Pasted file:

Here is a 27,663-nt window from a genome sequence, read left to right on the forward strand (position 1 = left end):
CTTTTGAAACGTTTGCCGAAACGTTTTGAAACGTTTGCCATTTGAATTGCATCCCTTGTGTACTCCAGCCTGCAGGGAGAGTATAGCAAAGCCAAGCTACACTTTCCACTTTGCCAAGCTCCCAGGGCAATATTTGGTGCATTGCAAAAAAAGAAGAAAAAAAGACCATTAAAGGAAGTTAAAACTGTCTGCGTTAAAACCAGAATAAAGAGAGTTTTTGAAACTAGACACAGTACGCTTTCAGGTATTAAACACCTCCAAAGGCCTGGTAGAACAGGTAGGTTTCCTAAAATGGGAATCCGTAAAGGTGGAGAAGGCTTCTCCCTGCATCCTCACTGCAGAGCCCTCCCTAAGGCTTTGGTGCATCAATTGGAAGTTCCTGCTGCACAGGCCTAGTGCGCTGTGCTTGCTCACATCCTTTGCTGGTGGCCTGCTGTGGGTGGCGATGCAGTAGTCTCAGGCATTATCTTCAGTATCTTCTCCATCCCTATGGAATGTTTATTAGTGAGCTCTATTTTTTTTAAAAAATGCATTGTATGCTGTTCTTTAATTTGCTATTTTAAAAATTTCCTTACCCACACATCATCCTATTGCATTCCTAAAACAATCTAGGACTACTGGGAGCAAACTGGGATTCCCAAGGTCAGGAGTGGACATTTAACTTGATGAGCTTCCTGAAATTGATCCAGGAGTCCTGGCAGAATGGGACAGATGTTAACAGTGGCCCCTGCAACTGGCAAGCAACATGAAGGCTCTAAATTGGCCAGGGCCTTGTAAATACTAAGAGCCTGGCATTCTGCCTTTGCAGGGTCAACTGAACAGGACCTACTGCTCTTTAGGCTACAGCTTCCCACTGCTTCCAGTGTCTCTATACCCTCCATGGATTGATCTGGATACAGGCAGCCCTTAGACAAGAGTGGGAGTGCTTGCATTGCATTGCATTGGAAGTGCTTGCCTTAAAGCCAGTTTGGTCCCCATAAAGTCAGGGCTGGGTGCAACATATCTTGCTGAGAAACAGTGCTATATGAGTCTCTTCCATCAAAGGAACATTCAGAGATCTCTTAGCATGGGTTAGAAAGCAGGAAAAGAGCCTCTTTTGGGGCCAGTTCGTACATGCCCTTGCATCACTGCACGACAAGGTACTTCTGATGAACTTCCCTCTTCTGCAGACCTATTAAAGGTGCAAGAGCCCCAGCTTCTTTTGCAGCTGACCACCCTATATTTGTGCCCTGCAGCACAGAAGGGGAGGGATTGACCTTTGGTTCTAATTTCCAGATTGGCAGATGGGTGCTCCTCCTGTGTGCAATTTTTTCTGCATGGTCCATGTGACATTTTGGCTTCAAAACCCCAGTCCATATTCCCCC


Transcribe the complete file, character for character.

Here is a 27,663-nt window from a genome sequence, read left to right on the forward strand (position 1 = left end):
CTTTTGAAACGTTTGCCGAAACGTTTTGAAACGTTTGCCATTTGAATTGCATCCCTTGTGTACTCCAGCCTGCAGGGAGAGTATAGCAAAGCCAAGCTACACTTTCCACTTTGCCAAGCTCCCAGGGCAATATTTGGTGCATTGCAAAAAAAGAAGAAAAAAAGACCATTAAAGGAAGTTAAAACTGTCTGCGTTAAAACCAGAATAAAGAGAGTTTTTGAAACTAGACACAGTACGCTTTCAGGTATTAAACACCTCCAAAGGCCTGGTAGAACAGGTAGGTTTCCTAAAATGGGAATCCGTAAAGGTGGAGAAGGCTTCTCCCTGCATCCTCACTGCAGAGCCCTCCCTAAGGCTTTGGTGCATCAATTGGAAGTTCCTGCTGCACAGGCCTAGTGCGCTGTGCTTGCTCACATCCTTTGCTGGTGGCCTGCTGTGGGTGGCGATGCAGTAGTCTCAGGCATTATCTTCAGTATCTTCTCCATCCCTATGGAATGTTTATTAGTGAGCTCTATTTTTTTTAAAAAATGCATTGTATGCTGTTCTTTAATTTGCTATTTTAAAAATTTCCTTACCCACACATCATCCTATTGCATTCCTAAAACAATCTAGGACTACTGGGAGCAAACTGGGATTCCCAAGGTCAGGAGTGGACATTTAACTTGATGAGCTTCCTGAAATTGATCCAGGAGTCCTGGCAGAATGGGACAGATGTTAACAGTGGCCCCTGCAACTGGCAAGCAACATGAAGGCTCTAAATTGGCCAGGGCCTTGTAAATACTAAGAGCCTGGCATTCTGCCTTTGCAGGGTCAACTGAACAGGACCTACTGCTCTTTAGGCTACAGCTTCCCACTGCTTCCAGTGTCTCTATACCCTCCATGGATTGATCTGGATACAGGCAGCCCTTAGACAAGAGTGGGAGTGCTTGCATTGCATTGCATTGGAAGTGCTTGCCTTAAAGCCAGTTTGGTCCCCATAAAGTCAGGGCTGGGTGCAACATATCTTGCTGAGAAACAGTGCTATATGAGTCTCTTCCATCAAAGGAACATTCAGAGATCTCTTAGCATGGGTTAGAAAGCAGGAAAAGAGCCTCTTTTGGGGCCAGTTCGTACATGCCCTTGCATCACTGCACGACAAGGTACTTCTGATGAACTTCCCTCTTCTGCAGACCTATTAAAGGTGCAAGAGCCCCAGCTTCTTTTGCAGCTGACCACCCTATATTTGTGCCCTGCAGCACAGAAGGGGAGGGATTGACCTTTGGTTCTAATTTCCAGATTGGCAGATGGGTGCTCCTCCTGTGTGCAATTTTTTCTGCATGGTCCATGTGACATTTTGGCTTCAAAACCCCAGTCCATATTCCCCC